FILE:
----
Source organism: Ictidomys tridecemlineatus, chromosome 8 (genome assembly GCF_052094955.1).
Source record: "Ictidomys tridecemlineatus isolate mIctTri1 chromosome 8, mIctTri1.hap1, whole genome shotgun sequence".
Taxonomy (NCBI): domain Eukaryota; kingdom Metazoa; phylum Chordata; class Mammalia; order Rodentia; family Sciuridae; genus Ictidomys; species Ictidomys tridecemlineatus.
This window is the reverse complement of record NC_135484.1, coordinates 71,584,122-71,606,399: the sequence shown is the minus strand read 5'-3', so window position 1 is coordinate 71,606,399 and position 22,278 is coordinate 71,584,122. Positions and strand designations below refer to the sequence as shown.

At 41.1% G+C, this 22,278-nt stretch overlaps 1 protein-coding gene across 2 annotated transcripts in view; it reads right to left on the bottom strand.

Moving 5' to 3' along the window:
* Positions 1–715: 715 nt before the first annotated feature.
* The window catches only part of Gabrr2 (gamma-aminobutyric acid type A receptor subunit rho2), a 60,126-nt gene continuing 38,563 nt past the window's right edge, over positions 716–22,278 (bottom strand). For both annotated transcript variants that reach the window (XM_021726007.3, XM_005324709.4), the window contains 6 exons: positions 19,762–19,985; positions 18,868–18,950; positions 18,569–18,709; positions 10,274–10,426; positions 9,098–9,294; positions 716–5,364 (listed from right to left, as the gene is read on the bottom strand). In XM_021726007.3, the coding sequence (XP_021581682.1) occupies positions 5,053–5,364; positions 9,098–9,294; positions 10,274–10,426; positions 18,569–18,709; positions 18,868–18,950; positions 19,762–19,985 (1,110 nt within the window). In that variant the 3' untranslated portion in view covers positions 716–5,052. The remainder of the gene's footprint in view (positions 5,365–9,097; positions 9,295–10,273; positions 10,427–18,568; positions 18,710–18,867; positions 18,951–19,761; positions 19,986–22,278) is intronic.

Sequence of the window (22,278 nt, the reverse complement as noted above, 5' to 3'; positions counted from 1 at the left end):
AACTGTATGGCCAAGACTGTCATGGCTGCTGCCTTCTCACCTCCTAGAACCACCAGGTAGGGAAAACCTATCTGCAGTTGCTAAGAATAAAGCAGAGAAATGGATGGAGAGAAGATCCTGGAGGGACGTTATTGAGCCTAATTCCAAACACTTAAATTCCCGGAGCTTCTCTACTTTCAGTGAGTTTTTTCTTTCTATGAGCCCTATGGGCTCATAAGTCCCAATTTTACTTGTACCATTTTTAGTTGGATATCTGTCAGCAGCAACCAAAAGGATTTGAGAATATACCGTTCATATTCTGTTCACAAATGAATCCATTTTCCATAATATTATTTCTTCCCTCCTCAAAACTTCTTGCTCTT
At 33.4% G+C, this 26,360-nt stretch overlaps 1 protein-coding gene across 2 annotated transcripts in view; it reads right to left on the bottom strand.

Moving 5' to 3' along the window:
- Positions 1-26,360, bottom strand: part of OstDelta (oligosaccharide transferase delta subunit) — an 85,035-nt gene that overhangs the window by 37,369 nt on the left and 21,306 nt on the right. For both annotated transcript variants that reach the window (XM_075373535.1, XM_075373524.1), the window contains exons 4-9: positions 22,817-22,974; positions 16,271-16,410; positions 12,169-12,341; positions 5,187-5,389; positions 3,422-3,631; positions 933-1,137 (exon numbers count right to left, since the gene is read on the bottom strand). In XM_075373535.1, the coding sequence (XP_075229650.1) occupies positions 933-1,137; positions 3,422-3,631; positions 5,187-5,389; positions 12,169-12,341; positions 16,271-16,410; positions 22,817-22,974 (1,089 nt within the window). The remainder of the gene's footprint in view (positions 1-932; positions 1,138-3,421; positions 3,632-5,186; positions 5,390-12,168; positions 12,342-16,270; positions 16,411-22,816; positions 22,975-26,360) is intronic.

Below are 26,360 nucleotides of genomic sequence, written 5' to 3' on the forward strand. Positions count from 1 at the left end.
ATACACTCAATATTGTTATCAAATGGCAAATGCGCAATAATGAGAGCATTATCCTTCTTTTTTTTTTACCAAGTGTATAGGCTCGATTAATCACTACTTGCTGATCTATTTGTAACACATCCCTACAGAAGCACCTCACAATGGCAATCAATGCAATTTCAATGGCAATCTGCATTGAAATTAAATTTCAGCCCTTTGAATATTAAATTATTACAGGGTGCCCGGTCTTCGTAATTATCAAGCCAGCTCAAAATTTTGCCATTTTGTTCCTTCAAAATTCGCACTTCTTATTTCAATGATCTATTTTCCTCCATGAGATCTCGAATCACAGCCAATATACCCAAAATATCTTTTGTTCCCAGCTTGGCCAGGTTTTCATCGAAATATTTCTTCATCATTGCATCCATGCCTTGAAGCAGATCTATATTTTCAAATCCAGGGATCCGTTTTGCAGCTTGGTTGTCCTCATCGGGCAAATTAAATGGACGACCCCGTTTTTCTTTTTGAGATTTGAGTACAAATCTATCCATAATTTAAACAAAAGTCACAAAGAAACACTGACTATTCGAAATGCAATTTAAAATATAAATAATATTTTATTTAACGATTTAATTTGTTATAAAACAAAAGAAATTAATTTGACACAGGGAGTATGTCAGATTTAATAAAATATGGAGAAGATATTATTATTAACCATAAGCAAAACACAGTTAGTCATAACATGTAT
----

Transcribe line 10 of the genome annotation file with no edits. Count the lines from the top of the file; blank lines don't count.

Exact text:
AACTGTATGGCCAAGACTGTCATGGCTGCTGCCTTCTCACCTCCTAGAACCACCAGGTAGGGAAAACCTATCTGCAGTTGCTAAGAATAAAGCAGAGAAATGGATGGAGAGAAGATCCTGGAGGGACGTTATTGAGCCTAATTCCAAACACTTAAATTCCCGGAGCTTCTCTACTTTCAGTGAGTTTTTTCTTTCTATGAGCCCTATGGGCTCATAAGTCCCAATTTTACTTGTACCATTTTTAGTTGGATATCTGTCAGCAGCAACCAAAAGGATTTGAGAATATACCGTTCATATTCTGTTCACAAATGAATCCATTTTCCATAATATTATTTCTTCCCTCCTCAAAACTTCTTGCTCTT